New Zealanders take intrusions on their land very personally, as possessiveness and independence are deeply rooted cultural traits.

Psychologist Crispin Garden-Webster, who specialises in organisational and industrial fields, said New Zealanders were typically individualistic people and responded to intruders on our land - even legal ones - with a lot of emotion.

"It is not just a land thing - there is a sense of being wronged and not being in control of what they think is their own. That creates an emotional response.

"We are very proud of ownership, and a very individualistic community.

"There is a clear distinction between here and some European or Asian countries which are much more collective, and where there are much lower expectations that you'll be able to do what you like."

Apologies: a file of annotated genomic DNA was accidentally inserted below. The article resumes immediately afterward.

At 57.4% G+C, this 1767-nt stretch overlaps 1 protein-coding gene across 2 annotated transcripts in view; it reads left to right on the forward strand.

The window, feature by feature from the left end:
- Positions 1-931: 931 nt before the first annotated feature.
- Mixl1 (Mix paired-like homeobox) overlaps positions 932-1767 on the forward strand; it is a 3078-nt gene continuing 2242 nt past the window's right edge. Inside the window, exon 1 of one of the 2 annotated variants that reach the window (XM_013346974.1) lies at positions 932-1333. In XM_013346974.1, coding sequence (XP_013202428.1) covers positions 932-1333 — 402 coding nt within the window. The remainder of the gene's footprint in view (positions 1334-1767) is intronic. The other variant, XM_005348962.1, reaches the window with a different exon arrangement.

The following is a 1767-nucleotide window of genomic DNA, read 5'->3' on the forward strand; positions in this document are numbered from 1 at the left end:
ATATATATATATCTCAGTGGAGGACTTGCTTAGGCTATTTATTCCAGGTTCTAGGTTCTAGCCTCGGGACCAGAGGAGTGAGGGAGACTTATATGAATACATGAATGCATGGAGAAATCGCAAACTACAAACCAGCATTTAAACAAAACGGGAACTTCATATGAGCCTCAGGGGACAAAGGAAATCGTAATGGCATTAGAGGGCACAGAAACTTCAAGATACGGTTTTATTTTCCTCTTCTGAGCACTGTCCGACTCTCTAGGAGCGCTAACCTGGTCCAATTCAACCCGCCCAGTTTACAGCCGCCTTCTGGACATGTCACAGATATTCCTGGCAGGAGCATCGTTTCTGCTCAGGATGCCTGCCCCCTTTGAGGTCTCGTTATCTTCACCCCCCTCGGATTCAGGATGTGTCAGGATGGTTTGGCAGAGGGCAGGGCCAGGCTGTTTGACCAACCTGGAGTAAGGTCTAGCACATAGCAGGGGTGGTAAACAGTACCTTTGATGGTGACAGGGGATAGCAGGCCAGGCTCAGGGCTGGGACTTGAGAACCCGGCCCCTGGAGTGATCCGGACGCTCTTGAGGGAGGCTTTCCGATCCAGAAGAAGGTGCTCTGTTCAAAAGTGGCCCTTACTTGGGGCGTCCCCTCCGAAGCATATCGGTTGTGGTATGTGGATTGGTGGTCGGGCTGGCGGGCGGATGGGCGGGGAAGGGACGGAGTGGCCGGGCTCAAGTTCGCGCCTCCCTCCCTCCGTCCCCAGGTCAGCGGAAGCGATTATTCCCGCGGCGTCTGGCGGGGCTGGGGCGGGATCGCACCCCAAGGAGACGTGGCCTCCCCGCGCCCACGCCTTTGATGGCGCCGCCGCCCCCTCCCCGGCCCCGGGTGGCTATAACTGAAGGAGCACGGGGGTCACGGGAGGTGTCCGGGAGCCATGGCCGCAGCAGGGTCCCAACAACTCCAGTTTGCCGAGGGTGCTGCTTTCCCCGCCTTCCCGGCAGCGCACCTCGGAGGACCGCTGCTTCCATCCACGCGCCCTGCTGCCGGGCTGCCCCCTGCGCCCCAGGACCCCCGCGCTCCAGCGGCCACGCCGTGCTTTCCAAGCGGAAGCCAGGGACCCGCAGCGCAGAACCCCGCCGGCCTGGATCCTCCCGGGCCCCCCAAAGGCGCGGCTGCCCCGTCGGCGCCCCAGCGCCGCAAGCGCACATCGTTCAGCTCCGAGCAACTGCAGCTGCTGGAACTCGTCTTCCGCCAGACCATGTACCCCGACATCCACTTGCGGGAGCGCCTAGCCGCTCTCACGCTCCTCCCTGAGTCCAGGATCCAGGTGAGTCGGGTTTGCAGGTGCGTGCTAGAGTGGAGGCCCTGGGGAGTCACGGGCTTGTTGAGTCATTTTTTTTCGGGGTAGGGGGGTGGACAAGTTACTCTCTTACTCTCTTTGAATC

He said our fierce defensiveness over property could be traced back to 19th century settlers, as people crossed the world to forge independent, frontier lives in a new land.

"New Zealanders who settled in the last 170 years, a lot of them came here to own land and be their own person. Isolation has continued to develop that.

"There is this element of 'we won't be bossed about'."

He said the heavy emphasis on the value of land was echoed in Maori culture.

"The land has both commercial and spiritual value for Maori.

"This can be seen in the coastal marine debate, where they say 'you can use the beach and do what you like with it, but just remember - it's ours'."